I'm pretty familiar with the MIPS instruction set now, having taught a course twice in which it is used. There are lots of registers (32 integer registers, and 16 or 32 floating point registers, depending on whether you use them for doubles or floats), as opposed to the paltry collection available on, say, an 8086. You can use the MIPS registers for whatever -- there's no distinction between address registers and data registers, as on the 68000 (and presumably the 6800 works the same way).

I've never written an 6502 code, but I know a little about its instruction set and register set. In comparison to modern CPUs, or even other processors of its time, it had a very small set of registers: A (accumulator), X, Y, PC (program counter), and S (stack pointer).

The MIPS instruction set is sparse, to be expected in a RISC processor, but the instructions are straightforward to use, IMO. For example, all of the arithmetic instructions take three operands, with add $t0, $t1, $t2 meaning that the contents of registers $t1 and $t2 are added, and written to register $t0.
 

rcgldr

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The MIPS instruction set is sparse, to be expected in a RISC processor, but the instructions are straightforward to use, IMO. For example, all of the arithmetic instructions take three operands
I would prefer some variation of the ARM processor, but it is (or at least was) expensive to get a development took kit with an emulator.

I've never written an 6502 code, but I know a little about its instruction set and register set. In comparison to modern CPUs, or even other processors of its time, it had a very small set of registers: A (accumulator), X, Y, PC (program counter), and S (stack pointer).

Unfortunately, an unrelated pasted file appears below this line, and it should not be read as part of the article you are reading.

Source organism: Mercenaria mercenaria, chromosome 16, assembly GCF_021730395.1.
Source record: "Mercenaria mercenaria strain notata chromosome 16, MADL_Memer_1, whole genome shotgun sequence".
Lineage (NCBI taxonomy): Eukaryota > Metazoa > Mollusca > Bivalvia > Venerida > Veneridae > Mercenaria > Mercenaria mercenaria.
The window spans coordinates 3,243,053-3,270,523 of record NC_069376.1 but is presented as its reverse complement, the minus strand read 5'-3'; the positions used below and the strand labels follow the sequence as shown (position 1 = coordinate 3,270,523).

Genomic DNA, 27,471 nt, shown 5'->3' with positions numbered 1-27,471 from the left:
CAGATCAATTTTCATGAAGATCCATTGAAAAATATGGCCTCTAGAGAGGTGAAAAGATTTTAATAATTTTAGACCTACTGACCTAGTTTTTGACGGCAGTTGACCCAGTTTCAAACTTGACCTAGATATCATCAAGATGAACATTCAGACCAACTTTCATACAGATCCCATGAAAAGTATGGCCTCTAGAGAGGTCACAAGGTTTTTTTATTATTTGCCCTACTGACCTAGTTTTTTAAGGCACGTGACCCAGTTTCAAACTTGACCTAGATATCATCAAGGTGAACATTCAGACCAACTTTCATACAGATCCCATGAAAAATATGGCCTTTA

True, but you can buy used 6502 "home computers" such as the Atari or Commodore, and I think there are emulators, that don't cost too much. The Z80 has a better instruction set, and Z8 is even better (with 128 or 256 registers), but Z8 was never popular. The worst instruction set I encountered was the Data General Nova, 4 registers, with only 2 of them used for math, and reduced instruction set that required sequences like load r0, load r1, add r0,r1, store r0, ... (no add from/to memory instruction). I recall some Fortran based apps that could not be compiled on the Nova because the code size exceeded 64K, while those same apps could be compiled on 8080 or 6502 based systems within the 64K limit.

Assuming a person has a reasonably modern PC running in either 32 bit or 64 bit mode, then it would be reasonable to learn assembly on if a sub-set of the instruction set was used for teaching purposes.
 
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Here’s the one I was thinking to post but for some reason couldn’t locate at the time

It’s a true Turing machine built from LEGO with a sliding tape. The machine toggles the bits and the bits control the machines operation.



Thanks again for the Lego model, I understand a lot more of where I was off w/ identifying the memory now.

I guess where I've been getting tripped up is the part where all of the modern components come in -- the idea is that the principles are exactly the same as in the Lego Turing machine but instead of mechanical gears and macroscopic forces, electricity is used to "turn the gears", so to speak, and this part would be far less confusing to me if I understood electro-magnetism better?
 
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Computers using relays were popular in the early days of computing but were quickly replaced with tubes and then transistors and finally with today’s integrated circuits.

Relays were large and failed quite a lot whereas tubes worked better but over time they too burnt out limiting the size of a computer. The Zuse computers were mechanical relays and quite fast too but were superseded but transistor computers.

Electromagnetism is now only used in magnetic disk drive technology. The rest of the computer is digital logic implemented in integrated circuits.
 
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Another great Turing machine video:


this time using dry-erase markers and a plastic tape to simulate reading, writing and erasing data on the tape.
 
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Just wanted to pop in and say thank you to everybody who has generously answered my questions and provided all of these resources -- I think I have more than enough models and ideas to work on understanding for awhile.